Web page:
Back to the Project Charter
Near the beginning of the project, we create a project charter document. The purpose of this document is to outline, in no uncertain terms, a high-level approach to all aspects of the project. This outline includes critical areas like what the project is all about, who will participate, what the product of the project is, budgetary consideration, and more.
These are all critical, and I outlined them in detail in my second article in this series. In fact, reconsidering all of the elements of the project charter from a risk perspective ensures that you are thinking about inherent risks in every area of the project, enabling you to think more broadly and more thoroughly.
However, in the final analysis, there is one risk that still stands above all the rest…
The One Risk You Must Monitor
What is the purpose of your project? Why are you doing it? What results do you hope to achieve? How is the project supposed to change things for your organization?
These as a whole constitute the “million dollar question.” You really should not even move forward with the project until you have a satisfactory answer!
However, simply having that answer, while a great step, is akin to having a list of brainstormed risks at the beginning of the project. You need to use the list on a regular basis to really monitor your project and identify as early as possible if there is an issue.
Indeed, your biggest risk is that your project will not achieve what it was supposed to achieve! You must monitor progress toward that end throughout the project! It requires diligence and a bit of a different mindset, but you must, able all else, move your project toward realizing its purpose. If that is in jeopardy, it is your job to report that –and potentially change direction.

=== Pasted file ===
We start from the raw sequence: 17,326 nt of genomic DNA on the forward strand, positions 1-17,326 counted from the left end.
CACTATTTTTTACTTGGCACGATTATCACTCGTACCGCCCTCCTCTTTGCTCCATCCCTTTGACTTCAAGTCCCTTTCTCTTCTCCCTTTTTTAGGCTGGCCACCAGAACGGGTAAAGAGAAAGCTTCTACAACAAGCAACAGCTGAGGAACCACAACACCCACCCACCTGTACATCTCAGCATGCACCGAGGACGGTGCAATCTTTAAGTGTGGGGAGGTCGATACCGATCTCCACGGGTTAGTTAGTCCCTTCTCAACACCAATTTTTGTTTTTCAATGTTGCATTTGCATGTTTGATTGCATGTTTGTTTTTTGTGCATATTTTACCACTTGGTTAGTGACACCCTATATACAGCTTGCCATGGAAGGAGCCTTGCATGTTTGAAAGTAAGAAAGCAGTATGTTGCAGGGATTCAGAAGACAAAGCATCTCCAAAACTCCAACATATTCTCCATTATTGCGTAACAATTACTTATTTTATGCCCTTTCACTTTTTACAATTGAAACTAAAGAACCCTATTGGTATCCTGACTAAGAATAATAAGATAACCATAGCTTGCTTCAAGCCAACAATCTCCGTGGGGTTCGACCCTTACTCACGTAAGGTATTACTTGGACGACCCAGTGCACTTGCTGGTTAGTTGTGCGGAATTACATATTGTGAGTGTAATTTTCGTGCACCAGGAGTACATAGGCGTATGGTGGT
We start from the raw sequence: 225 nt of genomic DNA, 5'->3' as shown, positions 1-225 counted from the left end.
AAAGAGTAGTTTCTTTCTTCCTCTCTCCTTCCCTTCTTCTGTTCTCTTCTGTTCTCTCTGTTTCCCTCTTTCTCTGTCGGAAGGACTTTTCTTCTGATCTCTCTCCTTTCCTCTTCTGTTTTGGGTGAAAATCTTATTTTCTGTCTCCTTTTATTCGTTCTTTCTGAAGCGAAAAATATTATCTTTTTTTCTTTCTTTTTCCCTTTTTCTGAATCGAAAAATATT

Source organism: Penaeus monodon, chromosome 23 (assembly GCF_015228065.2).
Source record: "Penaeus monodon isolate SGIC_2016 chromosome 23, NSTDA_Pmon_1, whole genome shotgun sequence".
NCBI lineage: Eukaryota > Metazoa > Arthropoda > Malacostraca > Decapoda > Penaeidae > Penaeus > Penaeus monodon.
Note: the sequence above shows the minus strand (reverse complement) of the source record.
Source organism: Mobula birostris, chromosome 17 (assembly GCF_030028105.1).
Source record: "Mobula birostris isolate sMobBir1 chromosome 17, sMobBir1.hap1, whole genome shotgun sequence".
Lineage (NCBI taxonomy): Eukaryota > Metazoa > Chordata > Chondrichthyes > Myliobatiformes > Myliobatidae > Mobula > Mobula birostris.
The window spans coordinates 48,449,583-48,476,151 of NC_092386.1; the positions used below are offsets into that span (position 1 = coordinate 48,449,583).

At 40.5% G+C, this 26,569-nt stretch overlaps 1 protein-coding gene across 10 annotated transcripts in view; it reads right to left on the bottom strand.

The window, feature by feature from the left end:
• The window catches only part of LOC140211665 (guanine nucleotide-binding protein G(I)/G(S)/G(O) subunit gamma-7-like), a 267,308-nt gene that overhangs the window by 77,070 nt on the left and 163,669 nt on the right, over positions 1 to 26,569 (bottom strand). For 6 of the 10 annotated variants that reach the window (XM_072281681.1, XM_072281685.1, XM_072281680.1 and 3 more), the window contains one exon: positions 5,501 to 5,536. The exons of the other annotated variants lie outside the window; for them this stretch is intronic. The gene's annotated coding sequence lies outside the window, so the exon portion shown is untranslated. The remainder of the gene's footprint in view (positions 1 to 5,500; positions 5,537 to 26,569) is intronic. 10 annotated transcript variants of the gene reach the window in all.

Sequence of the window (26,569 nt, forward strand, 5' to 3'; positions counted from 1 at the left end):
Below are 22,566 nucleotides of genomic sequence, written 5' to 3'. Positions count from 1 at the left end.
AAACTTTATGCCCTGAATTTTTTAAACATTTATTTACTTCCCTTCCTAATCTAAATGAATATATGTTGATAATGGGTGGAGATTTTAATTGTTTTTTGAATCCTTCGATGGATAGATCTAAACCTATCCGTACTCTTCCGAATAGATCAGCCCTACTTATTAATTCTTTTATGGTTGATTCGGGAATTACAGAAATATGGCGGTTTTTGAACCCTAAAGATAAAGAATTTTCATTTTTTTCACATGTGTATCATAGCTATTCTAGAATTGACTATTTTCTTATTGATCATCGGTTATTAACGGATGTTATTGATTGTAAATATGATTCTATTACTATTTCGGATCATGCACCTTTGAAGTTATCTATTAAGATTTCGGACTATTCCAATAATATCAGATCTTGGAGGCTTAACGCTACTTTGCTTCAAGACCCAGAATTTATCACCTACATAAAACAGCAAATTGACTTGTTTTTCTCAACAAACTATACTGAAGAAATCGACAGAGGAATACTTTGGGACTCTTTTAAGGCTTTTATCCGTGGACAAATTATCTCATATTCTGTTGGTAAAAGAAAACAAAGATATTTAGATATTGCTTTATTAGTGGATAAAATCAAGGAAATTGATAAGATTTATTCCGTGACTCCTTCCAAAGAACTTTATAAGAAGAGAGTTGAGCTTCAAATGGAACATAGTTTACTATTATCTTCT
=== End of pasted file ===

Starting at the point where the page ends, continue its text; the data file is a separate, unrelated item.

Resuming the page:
The Answer is Metrics
You may be familiar with the balanced scorecard approach to management. It takes the strategic drivers in key areas of a business and constructs a scorecard that is reviewed regularly to ensure the business is going where it needs to go.
With projects, the problem is essentially the same. While it’s one thing to ensure that the project is achieving adequate quality within the prescribed timeframe and within budget, it is an entirely other thing to ensure that the project is on track to achieve the strategic impacts to the organization. The key is to identify that key strategic objective, find a way to measure it, and monitor progress toward it by using that metric throughout the project as part of the risk management process.
Monitor Your ‘One Risk’ Above All Else
Indeed, your biggest risk is that your project will not achieve what it was supposed to achieve! You must monitor progress toward that end throughout the project! It requires diligence and a bit of a different mindset, but you must, able all else, move your project toward realizing its purpose. And if that is in jeopardy, it is your job to report that –and potentially change direction.
This post is part of the series: Project Risk Management
This series looks at the basic Risk Register; the “scope” of project risk management, laying out the various areas where project risks live; agile risk management, or special considerations for managing risks on agile projects; why all risks are not created equal, and the biggest risk of all!